According to former House Speaker Newt Gingrich, America currently faces five threats that could undermine, if not eliminate, the United States if immediate steps are not taken to correct them. The threats as he sees them are Islamic terrorists and rogue dictatorships armed with nuclear or biological weapons; the removal of God from American public life; a loss of patriotism and sense of America's history; a decline in economic supremacy because of poor science and math education; and the increasing budgetary burden of Social Security and Medicare. To tackle these problems, Gingrich offers his "21st Century Contract with America," which he outlines in great detail in this bold and thought-provoking book. His updated contract, which comes a decade after the original Republican Contract with America that marked the high point of Gingrich's national power, calls for a dramatically simplified tax code that favors savings and investment; government investment in science and technology, particularly regarding space, energy, and the environment; transforming Social Security into personal savings accounts; overhauling the civil justice system to reduce the burden of lawsuits; and updating the federal government, including the privatization of some functions, so that it moves at the speed and effectiveness of the information age. And that's just the beginning. He also calls for tripling the size of America's intelligence community, reforming its election system, developing a more intelligent health care system that creates jobs and increases quality of life, and balancing the federal budget.
Gingrich believes that this ambitious agenda can be accomplished, but only if it receives grassroots support. The entrenched political system, with its lobbyists, bloated bureaucracies, and the complicity of the media, is too self-serving to fix itself, he stresses. Concise and clearly presented, Winning the Future is long on specifics and short on rhetoric, and it succeeds as a springboard for political discourse. Gingrich's aim is clearly to inspire citizens to take responsibility for the county's direction by demanding more of their government and their leaders. --Shawn Carkonen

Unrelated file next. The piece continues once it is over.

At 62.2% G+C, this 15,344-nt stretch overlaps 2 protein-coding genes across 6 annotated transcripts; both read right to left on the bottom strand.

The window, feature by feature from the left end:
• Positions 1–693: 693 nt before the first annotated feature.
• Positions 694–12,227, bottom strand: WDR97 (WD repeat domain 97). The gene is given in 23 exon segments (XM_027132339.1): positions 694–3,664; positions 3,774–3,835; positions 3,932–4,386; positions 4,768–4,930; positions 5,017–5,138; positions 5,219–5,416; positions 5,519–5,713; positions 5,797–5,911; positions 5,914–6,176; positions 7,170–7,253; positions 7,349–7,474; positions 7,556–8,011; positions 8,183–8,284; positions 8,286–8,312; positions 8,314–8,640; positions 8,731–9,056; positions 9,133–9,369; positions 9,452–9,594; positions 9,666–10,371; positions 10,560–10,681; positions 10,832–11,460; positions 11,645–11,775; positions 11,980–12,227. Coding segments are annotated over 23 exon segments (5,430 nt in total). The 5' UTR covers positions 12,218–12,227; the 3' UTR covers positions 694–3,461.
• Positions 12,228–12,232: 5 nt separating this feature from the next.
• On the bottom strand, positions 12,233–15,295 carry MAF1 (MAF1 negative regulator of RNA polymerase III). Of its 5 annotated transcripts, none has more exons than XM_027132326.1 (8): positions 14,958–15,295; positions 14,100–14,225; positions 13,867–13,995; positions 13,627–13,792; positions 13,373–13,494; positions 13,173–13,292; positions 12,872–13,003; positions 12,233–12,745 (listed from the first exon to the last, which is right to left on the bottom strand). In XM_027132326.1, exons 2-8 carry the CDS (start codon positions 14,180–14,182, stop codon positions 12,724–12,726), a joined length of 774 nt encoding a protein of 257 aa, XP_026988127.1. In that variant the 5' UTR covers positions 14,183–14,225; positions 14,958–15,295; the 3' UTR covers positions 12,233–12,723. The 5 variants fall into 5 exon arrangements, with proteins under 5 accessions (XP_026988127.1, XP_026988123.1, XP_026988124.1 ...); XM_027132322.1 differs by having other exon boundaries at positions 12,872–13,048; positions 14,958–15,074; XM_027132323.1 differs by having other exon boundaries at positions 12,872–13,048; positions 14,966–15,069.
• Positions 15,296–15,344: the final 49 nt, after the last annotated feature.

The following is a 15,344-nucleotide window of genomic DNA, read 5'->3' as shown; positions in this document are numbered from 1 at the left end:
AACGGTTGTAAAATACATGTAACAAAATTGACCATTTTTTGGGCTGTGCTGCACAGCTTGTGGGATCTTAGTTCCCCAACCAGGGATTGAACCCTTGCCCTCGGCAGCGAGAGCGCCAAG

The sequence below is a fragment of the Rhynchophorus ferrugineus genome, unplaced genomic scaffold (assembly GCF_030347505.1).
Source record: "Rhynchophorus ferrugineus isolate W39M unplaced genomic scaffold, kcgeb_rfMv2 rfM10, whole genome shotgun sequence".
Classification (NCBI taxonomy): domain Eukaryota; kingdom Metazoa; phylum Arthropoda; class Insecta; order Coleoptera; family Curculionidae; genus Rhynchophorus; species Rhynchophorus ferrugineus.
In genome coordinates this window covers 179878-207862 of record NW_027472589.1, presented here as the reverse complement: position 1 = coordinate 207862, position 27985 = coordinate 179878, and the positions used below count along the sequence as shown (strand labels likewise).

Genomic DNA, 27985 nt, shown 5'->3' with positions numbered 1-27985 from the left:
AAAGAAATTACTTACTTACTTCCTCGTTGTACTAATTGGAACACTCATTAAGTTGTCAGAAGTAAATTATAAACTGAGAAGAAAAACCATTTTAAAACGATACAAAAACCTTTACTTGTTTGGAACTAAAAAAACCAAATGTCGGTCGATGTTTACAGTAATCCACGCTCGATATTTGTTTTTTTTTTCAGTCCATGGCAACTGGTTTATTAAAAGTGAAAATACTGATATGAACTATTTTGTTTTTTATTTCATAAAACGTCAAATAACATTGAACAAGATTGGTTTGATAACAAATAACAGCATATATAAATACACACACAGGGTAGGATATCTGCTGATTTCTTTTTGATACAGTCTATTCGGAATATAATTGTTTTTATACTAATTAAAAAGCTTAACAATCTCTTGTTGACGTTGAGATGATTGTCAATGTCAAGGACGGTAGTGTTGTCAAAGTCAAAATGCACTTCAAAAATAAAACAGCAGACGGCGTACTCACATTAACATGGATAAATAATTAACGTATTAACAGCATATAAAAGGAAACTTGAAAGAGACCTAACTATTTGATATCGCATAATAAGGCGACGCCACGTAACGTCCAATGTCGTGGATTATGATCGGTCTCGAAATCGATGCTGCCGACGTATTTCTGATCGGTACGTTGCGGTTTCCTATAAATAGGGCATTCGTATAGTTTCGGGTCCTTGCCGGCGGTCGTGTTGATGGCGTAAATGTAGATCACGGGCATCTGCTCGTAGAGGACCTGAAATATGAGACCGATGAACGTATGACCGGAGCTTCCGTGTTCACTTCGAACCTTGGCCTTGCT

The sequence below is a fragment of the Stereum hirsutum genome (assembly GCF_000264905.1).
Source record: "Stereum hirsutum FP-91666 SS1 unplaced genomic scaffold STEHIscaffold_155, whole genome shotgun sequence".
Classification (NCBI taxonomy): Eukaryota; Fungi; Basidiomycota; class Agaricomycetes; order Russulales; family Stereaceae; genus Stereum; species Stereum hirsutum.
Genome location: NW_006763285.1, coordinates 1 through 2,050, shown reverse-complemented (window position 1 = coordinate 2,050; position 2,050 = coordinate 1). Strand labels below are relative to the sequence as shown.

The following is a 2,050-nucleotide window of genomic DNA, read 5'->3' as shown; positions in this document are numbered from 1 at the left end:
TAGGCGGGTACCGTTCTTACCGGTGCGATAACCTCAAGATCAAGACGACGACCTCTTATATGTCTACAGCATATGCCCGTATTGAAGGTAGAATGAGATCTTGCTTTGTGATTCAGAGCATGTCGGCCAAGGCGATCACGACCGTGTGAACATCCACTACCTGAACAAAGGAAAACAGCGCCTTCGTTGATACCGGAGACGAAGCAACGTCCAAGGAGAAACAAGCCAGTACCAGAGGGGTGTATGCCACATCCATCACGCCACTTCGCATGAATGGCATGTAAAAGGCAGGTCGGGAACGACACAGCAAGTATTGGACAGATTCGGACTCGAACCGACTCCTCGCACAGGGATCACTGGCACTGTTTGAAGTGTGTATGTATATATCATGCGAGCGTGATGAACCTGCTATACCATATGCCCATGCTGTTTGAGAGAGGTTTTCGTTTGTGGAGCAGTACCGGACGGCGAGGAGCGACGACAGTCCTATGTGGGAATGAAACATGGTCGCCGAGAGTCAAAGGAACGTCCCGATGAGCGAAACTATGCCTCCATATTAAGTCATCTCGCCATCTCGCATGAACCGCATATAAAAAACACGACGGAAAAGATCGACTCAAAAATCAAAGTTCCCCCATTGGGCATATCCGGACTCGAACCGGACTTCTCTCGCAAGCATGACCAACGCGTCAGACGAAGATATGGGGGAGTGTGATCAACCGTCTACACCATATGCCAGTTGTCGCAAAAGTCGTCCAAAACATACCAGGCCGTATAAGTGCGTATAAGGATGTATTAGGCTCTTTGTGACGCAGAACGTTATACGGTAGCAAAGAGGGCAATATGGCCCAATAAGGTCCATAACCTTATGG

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From Publishers Weekly
The conservative Republican maverick opens his latest work with a "traditional American values" self-test; readers who score well may be energized by this assertive broadside against all that ails the body politic. As Speaker of the U.S. House of Representatives (1994-1998), Gingrich was the prime mover and shaker behind the 1994 Contract with America that ushered in GOP dominance in Congress. Here, he identifies a quintet of foreign and domestic threats and serves up a new blueprint to help defeat them. On the international front, he says, "irreconcilable" Islamic terrorists and rogue dictatorships are eager to secure and use WMD, while China and India endanger our economic might. At home, the "liberal elite minority is winning" and the "conservative majority" is losing, resulting in godlessness in the public arena, the erosion of patriotism and out-of-control benefit programs that will "collapse the system." To preserve "the core values of the American people," Gingrich supports a number of fixes, including adapting Cold War strategies to the war on terror, recasting education and immigration in patriotic guises and forging ahead with private investment and health savings accounts. Interspersed with these well-worn arguments are notions about God, country and public life that are long on invective and short on detail. Will legislating the centrality of "our Creator" in defining American rights improve jurisprudence? Will establishing a federal and state "program office in patriotic education" cure under-performing school systems? Gingrich never manages to link his ambitious project to a cogent critique of the left, resorting instead to predictable jabs at the usual suspects: liberal journalists and academics, Bill Clinton and the Democrats, France and the United Nations. Combine this volatile mélange of ideas with chapter-ending plugs for his Web site, mass distribution plans for "The Contract" and "A Walking Tour of God in Washington, D.C.," and some readers might be forgiven for suspecting that Gingrich wants to win something more tangible than the future.
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